“I WAS REALLY WORRIED FOR NEXT SEASON, BECAUSE MY RESULTS WERE A LITTLE UNEVEN. I WAS AFRAID THAT I WASN’T GOING TO GET OFFERED ANY RIDES FOR 2016. I HAD MISSED A COUPLE ROUNDS AND WAS DEFINITELY PANICKING NEAR THE END OF THE SERIES.”
You turned a lot of heads in your first National at Hangtown, qualifying 12th overall out of unseeded practice, and finished 20th overall. Believe it or not, up until that point I had never done a 35-minute moto in my life. We had a couple weeks to prepare, but I was not even close to being ready for an outdoor National. I think that it was adrenaline that got me through the first couple rounds. We had one day of testing and setup, so that was able to get us through the first couple California rounds. After that it got a little bit more difficult. I was crashing a lot, and because I was brought on at the last second the Orange Brigade team didn’t have a budget for me. One day of testing just wasn’t enough, and I struggled with bike setup. I was really worried for the next season, because my results were a little uneven. I was afraid that I wasn’t going to get offered any rides for 2016. I had missed a couple rounds and was definitely panicking near the end of the series.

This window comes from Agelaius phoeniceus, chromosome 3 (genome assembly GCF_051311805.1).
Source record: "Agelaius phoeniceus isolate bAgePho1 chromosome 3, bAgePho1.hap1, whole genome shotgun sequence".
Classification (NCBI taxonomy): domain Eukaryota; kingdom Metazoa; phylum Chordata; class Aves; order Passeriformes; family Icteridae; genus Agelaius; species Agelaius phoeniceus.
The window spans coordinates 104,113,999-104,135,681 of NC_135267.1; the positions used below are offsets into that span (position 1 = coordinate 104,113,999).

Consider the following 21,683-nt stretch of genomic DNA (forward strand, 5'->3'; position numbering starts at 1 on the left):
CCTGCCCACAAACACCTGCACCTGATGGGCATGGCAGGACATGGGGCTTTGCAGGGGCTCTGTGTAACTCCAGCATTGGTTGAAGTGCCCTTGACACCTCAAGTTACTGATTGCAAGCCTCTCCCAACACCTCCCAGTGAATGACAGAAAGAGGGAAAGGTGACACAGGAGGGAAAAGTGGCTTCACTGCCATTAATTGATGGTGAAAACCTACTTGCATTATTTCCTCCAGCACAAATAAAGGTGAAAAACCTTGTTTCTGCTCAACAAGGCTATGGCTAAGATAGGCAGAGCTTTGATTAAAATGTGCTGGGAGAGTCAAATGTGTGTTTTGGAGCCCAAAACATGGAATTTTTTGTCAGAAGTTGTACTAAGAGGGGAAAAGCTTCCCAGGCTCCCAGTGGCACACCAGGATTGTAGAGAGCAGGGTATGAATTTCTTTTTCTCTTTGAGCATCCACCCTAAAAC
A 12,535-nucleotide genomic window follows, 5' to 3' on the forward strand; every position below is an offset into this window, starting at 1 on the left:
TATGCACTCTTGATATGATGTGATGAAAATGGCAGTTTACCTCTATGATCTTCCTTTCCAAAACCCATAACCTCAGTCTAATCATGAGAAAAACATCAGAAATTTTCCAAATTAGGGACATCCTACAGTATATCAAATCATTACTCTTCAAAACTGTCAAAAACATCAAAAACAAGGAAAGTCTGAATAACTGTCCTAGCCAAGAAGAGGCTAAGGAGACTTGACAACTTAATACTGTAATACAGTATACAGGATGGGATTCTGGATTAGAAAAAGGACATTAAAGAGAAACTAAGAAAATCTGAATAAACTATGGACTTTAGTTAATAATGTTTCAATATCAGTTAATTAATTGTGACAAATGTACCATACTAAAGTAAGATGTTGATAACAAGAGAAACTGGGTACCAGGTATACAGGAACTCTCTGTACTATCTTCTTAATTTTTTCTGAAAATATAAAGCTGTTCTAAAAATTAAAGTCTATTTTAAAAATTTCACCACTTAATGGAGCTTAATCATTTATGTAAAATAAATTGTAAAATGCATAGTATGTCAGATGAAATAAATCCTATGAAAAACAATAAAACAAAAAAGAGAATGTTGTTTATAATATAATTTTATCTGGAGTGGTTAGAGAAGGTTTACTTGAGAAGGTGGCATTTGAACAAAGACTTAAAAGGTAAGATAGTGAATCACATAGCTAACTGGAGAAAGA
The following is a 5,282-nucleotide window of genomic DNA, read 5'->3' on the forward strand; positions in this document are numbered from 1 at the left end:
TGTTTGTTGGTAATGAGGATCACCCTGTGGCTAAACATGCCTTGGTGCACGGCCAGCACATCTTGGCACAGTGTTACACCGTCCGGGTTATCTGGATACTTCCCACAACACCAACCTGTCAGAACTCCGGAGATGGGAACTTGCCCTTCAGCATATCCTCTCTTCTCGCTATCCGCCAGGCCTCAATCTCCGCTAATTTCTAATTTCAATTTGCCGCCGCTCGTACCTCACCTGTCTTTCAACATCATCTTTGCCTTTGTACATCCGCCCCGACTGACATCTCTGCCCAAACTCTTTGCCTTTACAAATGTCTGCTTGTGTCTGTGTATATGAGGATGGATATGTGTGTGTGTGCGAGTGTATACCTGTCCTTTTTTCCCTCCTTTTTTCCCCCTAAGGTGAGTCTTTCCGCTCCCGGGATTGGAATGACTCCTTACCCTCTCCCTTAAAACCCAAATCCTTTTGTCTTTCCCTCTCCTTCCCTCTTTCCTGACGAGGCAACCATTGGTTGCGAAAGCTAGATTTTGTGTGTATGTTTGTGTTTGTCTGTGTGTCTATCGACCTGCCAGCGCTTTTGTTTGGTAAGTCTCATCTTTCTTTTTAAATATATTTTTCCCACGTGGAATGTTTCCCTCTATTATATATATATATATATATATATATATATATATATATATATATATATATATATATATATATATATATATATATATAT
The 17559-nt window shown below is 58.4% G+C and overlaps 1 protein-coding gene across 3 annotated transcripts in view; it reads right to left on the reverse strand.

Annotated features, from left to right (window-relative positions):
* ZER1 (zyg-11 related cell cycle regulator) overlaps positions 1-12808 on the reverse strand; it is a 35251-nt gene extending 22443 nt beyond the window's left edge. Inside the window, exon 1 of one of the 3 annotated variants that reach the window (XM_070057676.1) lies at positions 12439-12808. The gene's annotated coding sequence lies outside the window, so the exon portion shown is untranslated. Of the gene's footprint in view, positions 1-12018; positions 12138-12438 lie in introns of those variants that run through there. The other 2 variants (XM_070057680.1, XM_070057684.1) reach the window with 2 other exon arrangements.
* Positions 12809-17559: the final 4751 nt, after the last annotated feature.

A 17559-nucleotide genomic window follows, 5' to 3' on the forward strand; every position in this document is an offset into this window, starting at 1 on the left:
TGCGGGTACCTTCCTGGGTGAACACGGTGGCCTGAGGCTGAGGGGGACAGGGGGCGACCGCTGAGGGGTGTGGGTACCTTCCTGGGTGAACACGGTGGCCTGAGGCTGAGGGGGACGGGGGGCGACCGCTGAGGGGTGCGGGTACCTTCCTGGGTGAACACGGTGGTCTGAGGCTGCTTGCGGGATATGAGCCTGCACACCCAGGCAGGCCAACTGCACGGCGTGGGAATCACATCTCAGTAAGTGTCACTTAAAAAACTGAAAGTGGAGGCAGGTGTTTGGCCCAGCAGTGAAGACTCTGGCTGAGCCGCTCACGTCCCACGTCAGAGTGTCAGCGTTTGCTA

Did you race on the 2015-1/2 KTM 250SXF Factory Edition during the Nationals? No. I was racing on the standard bike. My bike was similar to my amateur bike that I had started on with the Orange Brigade team, but definitely a night-and-day difference from what Red Bull KTM and Troy Lee Designs KTM were racing.
What was the biggest adjustment in transitioning to the Pro ranks? As an amateur my dad would buy the parts that I felt comfortable with. At that time I had a east coast WP Suspension rep that would come down to Florida and help me out. Once I was on the Orange Brigade Pro team I had to stop talking to him and work with the WP suspension guys out west. It was just a bit stricter relationship with being on the Orange Brigade Pro team. I feel that I could have set my bike up better if I had a bit more say in things. I was comfortable on my practice bikes, but I would ride a completely different bike at the races.